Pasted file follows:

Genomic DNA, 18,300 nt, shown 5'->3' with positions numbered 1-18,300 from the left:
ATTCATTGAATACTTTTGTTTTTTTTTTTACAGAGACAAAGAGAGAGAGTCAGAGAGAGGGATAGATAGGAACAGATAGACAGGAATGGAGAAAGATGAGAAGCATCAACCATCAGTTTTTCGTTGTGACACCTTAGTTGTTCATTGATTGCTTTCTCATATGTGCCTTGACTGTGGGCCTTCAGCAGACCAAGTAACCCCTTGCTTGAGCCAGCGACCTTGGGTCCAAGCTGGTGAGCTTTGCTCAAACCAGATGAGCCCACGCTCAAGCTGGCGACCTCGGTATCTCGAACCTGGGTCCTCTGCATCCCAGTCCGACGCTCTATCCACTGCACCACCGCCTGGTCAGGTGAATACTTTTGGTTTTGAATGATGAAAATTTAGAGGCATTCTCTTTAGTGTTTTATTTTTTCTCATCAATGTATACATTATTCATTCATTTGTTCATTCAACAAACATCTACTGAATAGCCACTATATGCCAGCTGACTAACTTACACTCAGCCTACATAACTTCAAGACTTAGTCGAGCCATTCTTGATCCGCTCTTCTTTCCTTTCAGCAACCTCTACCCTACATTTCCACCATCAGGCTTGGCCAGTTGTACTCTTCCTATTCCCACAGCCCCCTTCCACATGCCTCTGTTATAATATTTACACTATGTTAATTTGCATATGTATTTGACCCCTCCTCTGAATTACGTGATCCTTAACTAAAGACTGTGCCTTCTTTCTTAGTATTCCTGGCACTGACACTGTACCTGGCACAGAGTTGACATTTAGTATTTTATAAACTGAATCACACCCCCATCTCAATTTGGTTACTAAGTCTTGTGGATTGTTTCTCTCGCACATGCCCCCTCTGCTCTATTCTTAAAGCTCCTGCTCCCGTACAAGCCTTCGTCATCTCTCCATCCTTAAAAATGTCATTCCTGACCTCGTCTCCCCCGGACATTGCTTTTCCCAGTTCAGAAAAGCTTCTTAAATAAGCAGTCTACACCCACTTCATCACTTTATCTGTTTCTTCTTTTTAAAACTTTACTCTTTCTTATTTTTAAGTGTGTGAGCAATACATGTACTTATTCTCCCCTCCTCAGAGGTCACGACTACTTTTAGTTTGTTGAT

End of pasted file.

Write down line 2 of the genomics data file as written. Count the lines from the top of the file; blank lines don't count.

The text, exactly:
ATTCATTGAATACTTTTGTTTTTTTTTTTACAGAGACAAAGAGAGAGAGTCAGAGAGAGGGATAGATAGGAACAGATAGACAGGAATGGAGAAAGATGAGAAGCATCAACCATCAGTTTTTCGTTGTGACACCTTAGTTGTTCATTGATTGCTTTCTCATATGTGCCTTGACTGTGGGCCTTCAGCAGACCAAGTAACCCCTTGCTTGAGCCAGCGACCTTGGGTCCAAGCTGGTGAGCTTTGCTCAAACCAGATGAGCCCACGCTCAAGCTGGCGACCTCGGTATCTCGAACCTGGGTCCTCTGCATCCCAGTCCGACGCTCTATCCACTGCACCACCGCCTGGTCAGGTGAATACTTTTGGTTTTGAATGATGAAAATTTAGAGGCATTCTCTTTAGTGTTTTATTTTTTCTCATCAATGTATACATTATTCATTCATTTGTTCATTCAACAAACATCTACTGAATAGCCACTATATGCCAGCTGACTAACTTACACTCAGCCTACATAACTTCAAGACTTAGTCGAGCCATTCTTGATCCGCTCTTCTTTCCTTTCAGCAACCTCTACCCTACATTTCCACCATCAGGCTTGGCCAGTTGTACTCTTCCTATTCCCACAGCCCCCTTCCACATGCCTCTGTTATAATATTTACACTATGTTAATTTGCATATGTATTTGACCCCTCCTCTGAATTACGTGATCCTTAACTAAAGACTGTGCCTTCTTTCTTAGTATTCCTGGCACTGACACTGTACCTGGCACAGAGTTGACATTTAGTATTTTATAAACTGAATCACACCCCCATCTCAATTTGGTTACTAAGTCTTGTGGATTGTTTCTCTCGCACATGCCCCCTCTGCTCTATTCTTAAAGCTCCTGCTCCCGTACAAGCCTTCGTCATCTCTCCATCCTTAAAAATGTCATTCCTGACCTCGTCTCCCCCGGACATTGCTTTTCCCAGTTCAGAAAAGCTTCTTAAATAAGCAGTCTACACCCACTTCATCACTTTATCTGTTTCTTCTTTTTAAAACTTTACTCTTTCTTATTTTTAAGTGTGTGAGCAATACATGTACTTATTCTCCCCTCCTCAGAGGTCACGACTACTTTTAGTTTGTTGAT